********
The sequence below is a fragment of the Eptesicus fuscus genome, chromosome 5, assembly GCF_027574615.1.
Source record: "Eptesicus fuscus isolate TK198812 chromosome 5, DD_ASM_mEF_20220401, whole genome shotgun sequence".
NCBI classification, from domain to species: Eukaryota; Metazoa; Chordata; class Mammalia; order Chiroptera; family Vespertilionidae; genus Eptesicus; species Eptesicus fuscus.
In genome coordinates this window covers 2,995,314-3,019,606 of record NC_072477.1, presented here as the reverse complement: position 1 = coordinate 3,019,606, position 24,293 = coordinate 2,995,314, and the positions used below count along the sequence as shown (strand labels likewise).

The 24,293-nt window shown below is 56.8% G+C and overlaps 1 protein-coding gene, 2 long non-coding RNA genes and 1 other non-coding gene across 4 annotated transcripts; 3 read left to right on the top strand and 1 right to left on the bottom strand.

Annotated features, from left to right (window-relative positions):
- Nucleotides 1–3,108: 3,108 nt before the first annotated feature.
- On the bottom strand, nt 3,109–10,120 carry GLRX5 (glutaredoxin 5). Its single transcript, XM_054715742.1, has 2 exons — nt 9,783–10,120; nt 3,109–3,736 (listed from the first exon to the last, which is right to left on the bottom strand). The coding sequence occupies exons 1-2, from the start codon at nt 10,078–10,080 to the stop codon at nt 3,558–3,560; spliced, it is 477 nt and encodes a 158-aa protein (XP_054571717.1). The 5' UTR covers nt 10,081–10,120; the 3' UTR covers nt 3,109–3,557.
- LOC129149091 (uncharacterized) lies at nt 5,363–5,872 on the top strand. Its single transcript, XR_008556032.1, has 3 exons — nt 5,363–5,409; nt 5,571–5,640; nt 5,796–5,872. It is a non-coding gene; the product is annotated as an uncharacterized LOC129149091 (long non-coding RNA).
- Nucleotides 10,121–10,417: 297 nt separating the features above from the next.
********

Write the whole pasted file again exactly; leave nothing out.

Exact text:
The sequence below is a fragment of the Eptesicus fuscus genome, chromosome 5, assembly GCF_027574615.1.
Source record: "Eptesicus fuscus isolate TK198812 chromosome 5, DD_ASM_mEF_20220401, whole genome shotgun sequence".
NCBI classification, from domain to species: Eukaryota; Metazoa; Chordata; class Mammalia; order Chiroptera; family Vespertilionidae; genus Eptesicus; species Eptesicus fuscus.
In genome coordinates this window covers 2,995,314-3,019,606 of record NC_072477.1, presented here as the reverse complement: position 1 = coordinate 3,019,606, position 24,293 = coordinate 2,995,314, and the positions used below count along the sequence as shown (strand labels likewise).

The 24,293-nt window shown below is 56.8% G+C and overlaps 1 protein-coding gene, 2 long non-coding RNA genes and 1 other non-coding gene across 4 annotated transcripts; 3 read left to right on the top strand and 1 right to left on the bottom strand.

Annotated features, from left to right (window-relative positions):
- Nucleotides 1–3,108: 3,108 nt before the first annotated feature.
- On the bottom strand, nt 3,109–10,120 carry GLRX5 (glutaredoxin 5). Its single transcript, XM_054715742.1, has 2 exons — nt 9,783–10,120; nt 3,109–3,736 (listed from the first exon to the last, which is right to left on the bottom strand). The coding sequence occupies exons 1-2, from the start codon at nt 10,078–10,080 to the stop codon at nt 3,558–3,560; spliced, it is 477 nt and encodes a 158-aa protein (XP_054571717.1). The 5' UTR covers nt 10,081–10,120; the 3' UTR covers nt 3,109–3,557.
- LOC129149091 (uncharacterized) lies at nt 5,363–5,872 on the top strand. Its single transcript, XR_008556032.1, has 3 exons — nt 5,363–5,409; nt 5,571–5,640; nt 5,796–5,872. It is a non-coding gene; the product is annotated as an uncharacterized LOC129149091 (long non-coding RNA).
- Nucleotides 10,121–10,417: 297 nt separating the features above from the next.